After a mass shooting at Fort Hood that left three dead, some have speculated that shooter Specialist Ivan Lopez was driven over the edge by post traumatic stress disorder following his deployment to Iraq.
“When troops come home, the madness of war comes with them,” wrote Natasha Lennard in Salon, while also making a factual error that Lopez had deployed twice to Iraq (He only had one 4-month tour, and saw no combat).
This generalization — that the millions of veterans of Iraq or Afghanistan are about to snap — plays to a stereotype of veterans being forever broken by war, when the truth is that the vast majority are not afflicted with PTSD.
But even more unfortunate is the perception that veterans are a group people should fear. Indeed, it has become common to mention military service or combat experience of a wrongdoer as if it’s some predictor of crime.
The wars overseas, Huffington Post’s Kathleen Miles and Jan Diehm wrote Tuesday, have brought back a “deadly aftermath of war right here at home” with troops committing violent crime after they return. While writing that “there is no research that supports a link between war trauma and violence back home,” the pair manage to link the more than 2.6 million veterans who served in Iraq or Afghanistan with 194 who were charged with killings upon their return.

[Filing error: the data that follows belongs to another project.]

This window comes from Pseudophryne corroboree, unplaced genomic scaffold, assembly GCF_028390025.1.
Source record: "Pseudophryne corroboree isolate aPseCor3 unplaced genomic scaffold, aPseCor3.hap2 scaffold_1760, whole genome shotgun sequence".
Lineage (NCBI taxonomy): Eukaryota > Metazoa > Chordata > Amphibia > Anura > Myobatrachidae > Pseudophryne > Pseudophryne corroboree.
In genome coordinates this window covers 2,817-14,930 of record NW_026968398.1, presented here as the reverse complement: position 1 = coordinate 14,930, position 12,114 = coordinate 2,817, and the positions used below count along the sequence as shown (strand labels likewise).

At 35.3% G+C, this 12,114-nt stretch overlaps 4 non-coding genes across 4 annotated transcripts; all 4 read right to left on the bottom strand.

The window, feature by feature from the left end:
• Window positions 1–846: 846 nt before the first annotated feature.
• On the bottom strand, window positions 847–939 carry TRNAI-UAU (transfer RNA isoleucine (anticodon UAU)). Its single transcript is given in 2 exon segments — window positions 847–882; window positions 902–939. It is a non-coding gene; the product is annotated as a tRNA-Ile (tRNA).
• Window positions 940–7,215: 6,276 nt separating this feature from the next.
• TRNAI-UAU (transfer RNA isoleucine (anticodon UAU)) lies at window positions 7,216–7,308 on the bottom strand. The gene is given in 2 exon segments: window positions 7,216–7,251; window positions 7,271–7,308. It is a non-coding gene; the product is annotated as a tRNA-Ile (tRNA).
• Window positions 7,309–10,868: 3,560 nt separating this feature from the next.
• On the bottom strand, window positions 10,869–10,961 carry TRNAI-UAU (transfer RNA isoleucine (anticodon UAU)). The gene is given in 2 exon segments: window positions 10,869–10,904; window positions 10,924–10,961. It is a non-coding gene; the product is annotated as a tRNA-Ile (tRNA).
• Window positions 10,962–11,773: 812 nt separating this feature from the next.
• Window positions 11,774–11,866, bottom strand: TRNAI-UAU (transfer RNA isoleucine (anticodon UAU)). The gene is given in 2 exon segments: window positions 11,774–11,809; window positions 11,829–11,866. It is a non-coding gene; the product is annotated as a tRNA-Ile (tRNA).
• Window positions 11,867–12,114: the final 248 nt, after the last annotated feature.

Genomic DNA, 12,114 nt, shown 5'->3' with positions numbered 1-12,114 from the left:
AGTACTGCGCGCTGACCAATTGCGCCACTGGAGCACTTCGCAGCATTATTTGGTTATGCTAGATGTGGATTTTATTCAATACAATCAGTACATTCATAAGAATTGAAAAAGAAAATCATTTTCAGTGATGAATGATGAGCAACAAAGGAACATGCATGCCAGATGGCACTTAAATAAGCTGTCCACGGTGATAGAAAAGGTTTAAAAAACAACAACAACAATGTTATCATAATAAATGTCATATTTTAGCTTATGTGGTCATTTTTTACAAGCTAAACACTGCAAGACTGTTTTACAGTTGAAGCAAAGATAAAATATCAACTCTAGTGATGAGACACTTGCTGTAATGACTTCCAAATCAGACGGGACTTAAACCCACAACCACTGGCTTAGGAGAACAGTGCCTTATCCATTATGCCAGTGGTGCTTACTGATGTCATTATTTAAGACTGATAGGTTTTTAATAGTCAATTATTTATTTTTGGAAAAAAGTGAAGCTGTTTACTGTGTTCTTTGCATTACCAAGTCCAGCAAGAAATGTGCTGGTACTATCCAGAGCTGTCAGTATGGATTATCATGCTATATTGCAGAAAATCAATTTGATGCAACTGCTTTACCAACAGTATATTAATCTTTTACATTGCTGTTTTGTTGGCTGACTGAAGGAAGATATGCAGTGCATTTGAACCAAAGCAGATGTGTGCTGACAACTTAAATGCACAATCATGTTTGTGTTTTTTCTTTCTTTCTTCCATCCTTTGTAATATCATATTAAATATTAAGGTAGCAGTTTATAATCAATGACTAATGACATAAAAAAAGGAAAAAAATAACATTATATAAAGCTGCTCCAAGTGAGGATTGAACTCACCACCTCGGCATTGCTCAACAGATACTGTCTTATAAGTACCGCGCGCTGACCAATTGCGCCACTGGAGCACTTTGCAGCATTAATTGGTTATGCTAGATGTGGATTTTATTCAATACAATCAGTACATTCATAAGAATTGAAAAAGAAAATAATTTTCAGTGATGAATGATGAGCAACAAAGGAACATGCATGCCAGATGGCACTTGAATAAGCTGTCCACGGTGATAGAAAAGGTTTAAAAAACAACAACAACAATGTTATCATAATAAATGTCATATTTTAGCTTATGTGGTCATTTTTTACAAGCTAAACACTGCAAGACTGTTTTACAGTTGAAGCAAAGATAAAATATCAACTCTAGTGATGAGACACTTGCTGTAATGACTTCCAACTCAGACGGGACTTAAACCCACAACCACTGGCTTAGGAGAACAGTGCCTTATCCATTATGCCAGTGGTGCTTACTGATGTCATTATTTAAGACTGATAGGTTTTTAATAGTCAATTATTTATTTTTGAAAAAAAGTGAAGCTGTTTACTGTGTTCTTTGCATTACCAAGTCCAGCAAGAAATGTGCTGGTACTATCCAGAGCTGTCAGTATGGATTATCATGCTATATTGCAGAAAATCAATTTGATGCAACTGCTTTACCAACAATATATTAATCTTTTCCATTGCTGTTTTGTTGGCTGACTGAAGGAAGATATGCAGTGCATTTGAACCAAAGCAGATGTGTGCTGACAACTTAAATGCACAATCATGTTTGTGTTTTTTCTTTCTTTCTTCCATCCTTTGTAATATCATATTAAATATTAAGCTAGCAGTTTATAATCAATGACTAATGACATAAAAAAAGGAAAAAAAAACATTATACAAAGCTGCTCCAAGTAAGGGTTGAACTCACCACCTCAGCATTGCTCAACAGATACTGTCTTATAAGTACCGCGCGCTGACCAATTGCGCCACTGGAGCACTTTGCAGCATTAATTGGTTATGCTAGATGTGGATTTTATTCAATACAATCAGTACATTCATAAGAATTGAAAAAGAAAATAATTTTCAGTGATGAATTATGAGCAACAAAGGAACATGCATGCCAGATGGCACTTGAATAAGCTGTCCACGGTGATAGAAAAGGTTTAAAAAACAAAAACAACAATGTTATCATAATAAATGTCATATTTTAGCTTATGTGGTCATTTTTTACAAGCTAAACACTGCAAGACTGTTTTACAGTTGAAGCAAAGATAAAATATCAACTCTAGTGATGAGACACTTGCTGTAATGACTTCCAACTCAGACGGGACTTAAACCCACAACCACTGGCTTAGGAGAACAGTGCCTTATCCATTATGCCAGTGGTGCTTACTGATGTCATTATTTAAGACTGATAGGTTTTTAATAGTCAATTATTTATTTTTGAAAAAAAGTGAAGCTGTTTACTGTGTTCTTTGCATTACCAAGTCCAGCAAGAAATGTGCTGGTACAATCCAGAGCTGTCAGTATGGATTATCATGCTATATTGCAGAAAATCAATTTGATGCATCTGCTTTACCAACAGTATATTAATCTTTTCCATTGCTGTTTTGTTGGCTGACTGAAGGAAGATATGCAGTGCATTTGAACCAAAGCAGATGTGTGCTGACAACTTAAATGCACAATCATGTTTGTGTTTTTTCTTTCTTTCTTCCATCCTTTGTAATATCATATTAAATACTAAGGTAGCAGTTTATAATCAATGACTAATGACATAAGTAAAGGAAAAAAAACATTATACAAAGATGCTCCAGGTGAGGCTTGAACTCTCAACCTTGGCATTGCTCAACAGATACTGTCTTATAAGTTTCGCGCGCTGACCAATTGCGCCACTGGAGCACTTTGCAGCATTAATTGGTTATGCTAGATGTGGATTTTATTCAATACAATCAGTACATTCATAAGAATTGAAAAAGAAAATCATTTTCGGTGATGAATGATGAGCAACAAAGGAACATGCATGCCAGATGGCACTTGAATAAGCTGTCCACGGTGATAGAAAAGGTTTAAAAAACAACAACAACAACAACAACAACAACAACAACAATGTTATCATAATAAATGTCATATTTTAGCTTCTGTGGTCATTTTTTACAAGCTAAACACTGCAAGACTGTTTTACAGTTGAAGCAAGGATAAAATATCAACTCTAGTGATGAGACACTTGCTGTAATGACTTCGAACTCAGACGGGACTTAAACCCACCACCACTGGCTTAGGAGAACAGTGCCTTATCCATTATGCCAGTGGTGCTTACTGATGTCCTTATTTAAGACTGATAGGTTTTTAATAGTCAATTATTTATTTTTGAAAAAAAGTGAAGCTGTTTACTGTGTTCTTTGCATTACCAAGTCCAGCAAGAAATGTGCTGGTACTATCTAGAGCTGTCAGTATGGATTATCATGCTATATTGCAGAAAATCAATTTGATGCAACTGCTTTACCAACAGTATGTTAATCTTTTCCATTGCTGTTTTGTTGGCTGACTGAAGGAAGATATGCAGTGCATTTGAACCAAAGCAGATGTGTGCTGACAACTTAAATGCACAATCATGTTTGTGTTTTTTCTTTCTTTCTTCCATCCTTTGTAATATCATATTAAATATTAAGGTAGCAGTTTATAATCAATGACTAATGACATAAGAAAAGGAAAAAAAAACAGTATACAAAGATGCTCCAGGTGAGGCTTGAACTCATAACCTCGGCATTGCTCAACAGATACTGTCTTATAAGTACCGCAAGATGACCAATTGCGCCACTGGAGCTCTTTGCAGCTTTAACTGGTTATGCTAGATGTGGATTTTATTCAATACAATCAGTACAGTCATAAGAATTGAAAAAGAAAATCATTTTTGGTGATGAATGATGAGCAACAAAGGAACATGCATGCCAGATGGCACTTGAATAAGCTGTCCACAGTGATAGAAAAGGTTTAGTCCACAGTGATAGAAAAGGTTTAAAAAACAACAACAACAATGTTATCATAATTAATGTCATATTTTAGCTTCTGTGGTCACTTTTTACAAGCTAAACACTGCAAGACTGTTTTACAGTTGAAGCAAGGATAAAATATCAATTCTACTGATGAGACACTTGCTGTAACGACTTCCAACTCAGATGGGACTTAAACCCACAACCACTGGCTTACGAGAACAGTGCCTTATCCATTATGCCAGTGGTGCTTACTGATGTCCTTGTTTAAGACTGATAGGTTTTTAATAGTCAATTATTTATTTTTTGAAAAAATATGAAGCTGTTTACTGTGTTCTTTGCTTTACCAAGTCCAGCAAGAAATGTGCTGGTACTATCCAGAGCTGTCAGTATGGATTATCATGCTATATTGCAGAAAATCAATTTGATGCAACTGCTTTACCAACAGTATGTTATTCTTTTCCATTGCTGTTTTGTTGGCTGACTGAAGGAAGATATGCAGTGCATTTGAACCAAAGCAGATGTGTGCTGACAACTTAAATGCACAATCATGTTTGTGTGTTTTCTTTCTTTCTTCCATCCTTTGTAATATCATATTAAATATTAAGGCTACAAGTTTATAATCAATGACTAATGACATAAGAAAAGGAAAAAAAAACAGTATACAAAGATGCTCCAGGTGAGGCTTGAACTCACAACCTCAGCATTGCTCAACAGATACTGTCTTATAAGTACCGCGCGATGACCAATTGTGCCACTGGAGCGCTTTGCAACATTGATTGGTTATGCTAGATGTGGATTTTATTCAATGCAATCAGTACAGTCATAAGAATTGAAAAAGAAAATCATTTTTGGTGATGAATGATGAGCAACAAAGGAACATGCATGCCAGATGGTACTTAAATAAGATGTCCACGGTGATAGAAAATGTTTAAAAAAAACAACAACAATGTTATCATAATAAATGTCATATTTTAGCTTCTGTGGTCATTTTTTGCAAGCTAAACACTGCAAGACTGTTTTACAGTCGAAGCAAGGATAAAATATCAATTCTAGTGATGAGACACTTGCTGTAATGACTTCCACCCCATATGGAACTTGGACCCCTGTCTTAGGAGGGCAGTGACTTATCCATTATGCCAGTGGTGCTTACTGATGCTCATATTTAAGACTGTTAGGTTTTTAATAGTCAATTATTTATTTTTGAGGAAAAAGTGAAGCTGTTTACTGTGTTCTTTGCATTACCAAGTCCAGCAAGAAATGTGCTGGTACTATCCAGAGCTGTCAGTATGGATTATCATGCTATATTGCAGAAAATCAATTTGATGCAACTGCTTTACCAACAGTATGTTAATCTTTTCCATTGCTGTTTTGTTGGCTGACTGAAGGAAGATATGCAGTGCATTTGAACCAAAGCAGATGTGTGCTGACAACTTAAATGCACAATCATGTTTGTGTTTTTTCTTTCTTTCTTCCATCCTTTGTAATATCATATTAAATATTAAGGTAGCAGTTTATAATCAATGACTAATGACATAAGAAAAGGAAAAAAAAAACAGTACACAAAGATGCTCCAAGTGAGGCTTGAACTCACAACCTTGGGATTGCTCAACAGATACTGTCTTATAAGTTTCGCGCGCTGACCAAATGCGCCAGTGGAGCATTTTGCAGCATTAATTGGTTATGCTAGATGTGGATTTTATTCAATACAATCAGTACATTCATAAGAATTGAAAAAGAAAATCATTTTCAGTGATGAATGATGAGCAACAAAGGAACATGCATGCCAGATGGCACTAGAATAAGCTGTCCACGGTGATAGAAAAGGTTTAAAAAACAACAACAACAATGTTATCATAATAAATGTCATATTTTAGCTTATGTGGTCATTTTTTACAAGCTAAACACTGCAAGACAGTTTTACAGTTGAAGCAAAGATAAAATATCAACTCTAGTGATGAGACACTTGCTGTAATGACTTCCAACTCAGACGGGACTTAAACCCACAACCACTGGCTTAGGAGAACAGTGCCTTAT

This is a shameful misrepresentation, and it only serves as a stigma to prevent veterans with legitimate mental health issues from seeking the care they need.
“Post-traumatic stress is a manageable condition and a natural response to trauma,” writes Army veteran Alex Horton. “One that can affect a soldier in war as much as a grandmother in a car crash.”
Many veterans have taken issue with coverage in recent days that often just reinforces negative stereotypes. Following the publication of HuffPo’s “deadly aftermath” story Tuesday, social outcry has been widespread, as compiled by Popular Science’s Kelsey Atherton on Storify:
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